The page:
Thursday, September 11, 2003
I yield to no-one in my longing for Arafat's imminent demise. He is at least 21 years late for his date with the Angel of Death, and had he not earned death by then he has earned it many times since.
I understand the opinion of many Israeli political and military leaders that expelling Arafat would solve little, since he would make as much or more trouble from exile as he does from house arrest in the Muqata. But I understand - and agree with - those who say that the status is untenable, and Arafat must be removed, one way or the other, or the war of attrition will grind on with no end.
But I have a question for the Israeli cabinet, which has now voted to expel Arafat without setting a date for such expulsion: what is the point of this posturing? What "signal" are you trying to give? If Arafat must be removed, the "signalling" only gives him time to maneuver; it accomplishes nothing, and is even counter-productive as it makes Israel look indecisive. And if Arafat can be "signalled" into behaving, then the case for expelling him at all falls apart, and Shimon Peres should be made Prime Minister. The cabinet seems to be losing touch with reality, "trying" to expel him without actually doing so. As a wise Dagoban once said: "do, or do not; there is no try."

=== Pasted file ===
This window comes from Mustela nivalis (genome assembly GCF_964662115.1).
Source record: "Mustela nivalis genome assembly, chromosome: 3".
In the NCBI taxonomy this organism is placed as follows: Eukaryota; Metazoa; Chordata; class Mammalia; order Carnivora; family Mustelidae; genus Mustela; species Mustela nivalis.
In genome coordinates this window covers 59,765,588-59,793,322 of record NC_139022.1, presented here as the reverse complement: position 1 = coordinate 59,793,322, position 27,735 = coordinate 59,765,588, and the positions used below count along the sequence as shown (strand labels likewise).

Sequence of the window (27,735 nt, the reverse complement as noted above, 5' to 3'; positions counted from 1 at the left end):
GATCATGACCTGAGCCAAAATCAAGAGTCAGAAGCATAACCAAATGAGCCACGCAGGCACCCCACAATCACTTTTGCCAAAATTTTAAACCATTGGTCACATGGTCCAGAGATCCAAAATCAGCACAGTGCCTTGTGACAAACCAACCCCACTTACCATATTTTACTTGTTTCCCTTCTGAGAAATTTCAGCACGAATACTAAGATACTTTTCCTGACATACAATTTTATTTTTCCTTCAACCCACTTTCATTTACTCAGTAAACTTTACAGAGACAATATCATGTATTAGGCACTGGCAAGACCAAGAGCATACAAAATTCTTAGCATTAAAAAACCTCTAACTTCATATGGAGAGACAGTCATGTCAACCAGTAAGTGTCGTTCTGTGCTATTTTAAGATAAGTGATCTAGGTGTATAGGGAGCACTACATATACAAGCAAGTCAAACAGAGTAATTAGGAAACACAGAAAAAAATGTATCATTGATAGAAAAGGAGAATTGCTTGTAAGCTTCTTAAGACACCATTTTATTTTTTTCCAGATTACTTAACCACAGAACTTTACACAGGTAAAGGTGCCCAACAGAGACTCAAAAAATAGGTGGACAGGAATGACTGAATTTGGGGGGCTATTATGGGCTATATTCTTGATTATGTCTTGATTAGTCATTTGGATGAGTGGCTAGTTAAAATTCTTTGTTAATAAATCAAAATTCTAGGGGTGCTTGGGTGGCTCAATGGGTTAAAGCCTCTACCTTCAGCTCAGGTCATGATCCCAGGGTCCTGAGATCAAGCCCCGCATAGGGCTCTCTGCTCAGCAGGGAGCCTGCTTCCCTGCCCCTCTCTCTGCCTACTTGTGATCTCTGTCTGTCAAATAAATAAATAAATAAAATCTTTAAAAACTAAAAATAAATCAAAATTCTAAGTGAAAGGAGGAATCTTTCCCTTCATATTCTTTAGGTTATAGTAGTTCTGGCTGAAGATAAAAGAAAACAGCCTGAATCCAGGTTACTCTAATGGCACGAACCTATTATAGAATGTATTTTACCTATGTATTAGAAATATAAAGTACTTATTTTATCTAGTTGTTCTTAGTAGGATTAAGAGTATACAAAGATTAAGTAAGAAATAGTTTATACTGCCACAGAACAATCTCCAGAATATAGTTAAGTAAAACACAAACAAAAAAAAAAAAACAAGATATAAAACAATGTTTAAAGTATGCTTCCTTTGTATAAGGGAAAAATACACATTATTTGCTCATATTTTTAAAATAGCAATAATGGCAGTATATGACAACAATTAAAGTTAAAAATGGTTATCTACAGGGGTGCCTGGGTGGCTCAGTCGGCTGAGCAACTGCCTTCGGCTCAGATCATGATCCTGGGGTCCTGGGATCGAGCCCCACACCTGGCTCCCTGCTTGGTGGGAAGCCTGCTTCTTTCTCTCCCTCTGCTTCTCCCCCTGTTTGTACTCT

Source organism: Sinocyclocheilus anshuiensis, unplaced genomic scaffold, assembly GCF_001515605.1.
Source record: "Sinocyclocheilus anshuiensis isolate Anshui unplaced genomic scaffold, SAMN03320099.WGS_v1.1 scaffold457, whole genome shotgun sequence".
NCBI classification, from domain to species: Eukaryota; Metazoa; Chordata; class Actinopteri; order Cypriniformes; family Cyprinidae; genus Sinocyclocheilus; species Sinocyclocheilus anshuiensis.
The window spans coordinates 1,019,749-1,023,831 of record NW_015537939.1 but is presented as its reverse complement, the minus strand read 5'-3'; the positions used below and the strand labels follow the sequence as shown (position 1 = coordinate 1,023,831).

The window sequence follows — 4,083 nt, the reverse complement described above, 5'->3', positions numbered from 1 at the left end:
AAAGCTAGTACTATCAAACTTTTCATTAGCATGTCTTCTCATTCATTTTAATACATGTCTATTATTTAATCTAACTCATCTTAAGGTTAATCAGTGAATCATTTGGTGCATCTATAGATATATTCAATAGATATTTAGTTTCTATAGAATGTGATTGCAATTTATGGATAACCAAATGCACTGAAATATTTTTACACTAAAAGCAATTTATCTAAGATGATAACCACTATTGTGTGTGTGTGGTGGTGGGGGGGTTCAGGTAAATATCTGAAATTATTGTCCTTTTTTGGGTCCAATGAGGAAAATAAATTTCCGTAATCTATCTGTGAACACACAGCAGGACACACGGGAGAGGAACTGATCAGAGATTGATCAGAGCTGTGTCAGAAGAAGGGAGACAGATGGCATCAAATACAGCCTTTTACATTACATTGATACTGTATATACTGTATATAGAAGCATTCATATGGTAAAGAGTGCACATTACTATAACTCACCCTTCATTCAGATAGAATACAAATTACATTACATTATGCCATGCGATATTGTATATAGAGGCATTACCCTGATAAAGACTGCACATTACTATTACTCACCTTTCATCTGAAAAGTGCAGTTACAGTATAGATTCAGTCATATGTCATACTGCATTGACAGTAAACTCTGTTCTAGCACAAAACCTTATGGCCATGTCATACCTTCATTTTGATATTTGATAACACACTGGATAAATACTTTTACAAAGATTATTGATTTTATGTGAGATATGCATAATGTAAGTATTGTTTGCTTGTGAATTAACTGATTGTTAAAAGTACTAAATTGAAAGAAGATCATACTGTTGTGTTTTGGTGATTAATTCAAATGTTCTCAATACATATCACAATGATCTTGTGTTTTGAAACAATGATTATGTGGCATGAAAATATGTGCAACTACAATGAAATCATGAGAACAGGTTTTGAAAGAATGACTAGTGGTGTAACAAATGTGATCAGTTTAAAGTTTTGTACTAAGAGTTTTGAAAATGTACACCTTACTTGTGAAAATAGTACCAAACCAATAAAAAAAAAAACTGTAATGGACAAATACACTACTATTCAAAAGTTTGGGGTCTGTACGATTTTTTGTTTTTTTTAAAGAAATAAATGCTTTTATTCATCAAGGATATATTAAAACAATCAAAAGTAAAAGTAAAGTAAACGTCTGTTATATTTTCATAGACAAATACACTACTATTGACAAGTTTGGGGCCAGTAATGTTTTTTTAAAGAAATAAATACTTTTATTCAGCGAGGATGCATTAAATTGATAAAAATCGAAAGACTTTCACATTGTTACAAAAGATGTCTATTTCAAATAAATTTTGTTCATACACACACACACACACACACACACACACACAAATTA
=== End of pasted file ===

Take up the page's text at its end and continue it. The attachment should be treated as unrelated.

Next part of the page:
And I have a question for the Jerusalem Post, who wants Arafat's head impaled on a spike in front of the Knesset: why has Arafat not been arrested? And why do you not advocate apprehending him? If Arafat is truly a war criminal (we all know he is; the question is whether there is enough hard evidence to hold up in court), why not try him for war crimes and execute him? Why have some sniper, or a 2-ton bomb take him out? Is he a "ticking time bomb" that can't be dealt with except by killing? Is he so well-protected that there's no way to get close to him and arrest him?
Slobodan Milosevic was an obstacle to peace and, more importantly, a war criminal. He was not assassinated. If Arafat were deep in a bunker, surrounded by a massive army, as Hitler was in Berlin or Saddam Hussein in Baghdad, then of course he would be a legitimate target in war. But he's not. The Israelis have almost total control of his environs. What is the possible justification for killing him rather than arresting him and putting him on trial?
Sure, it's a bit unfair to ask Israel to play by Marquess of Queensbury rules when the enemy murders a doctor and his new bride daughter and calls it holy martyrdom. But Israel claims to be a civilized country. Israel can legitimately kill Arafat if the direct costs and risks of taking him alive are too great. They can't kill him just because doing so would send a more ruthless signal, or because they need him out of the way. That way lies the abyss.
This is a fateful Rubicon that the Post would have Israel cross. They should not lightly suggest crossing it.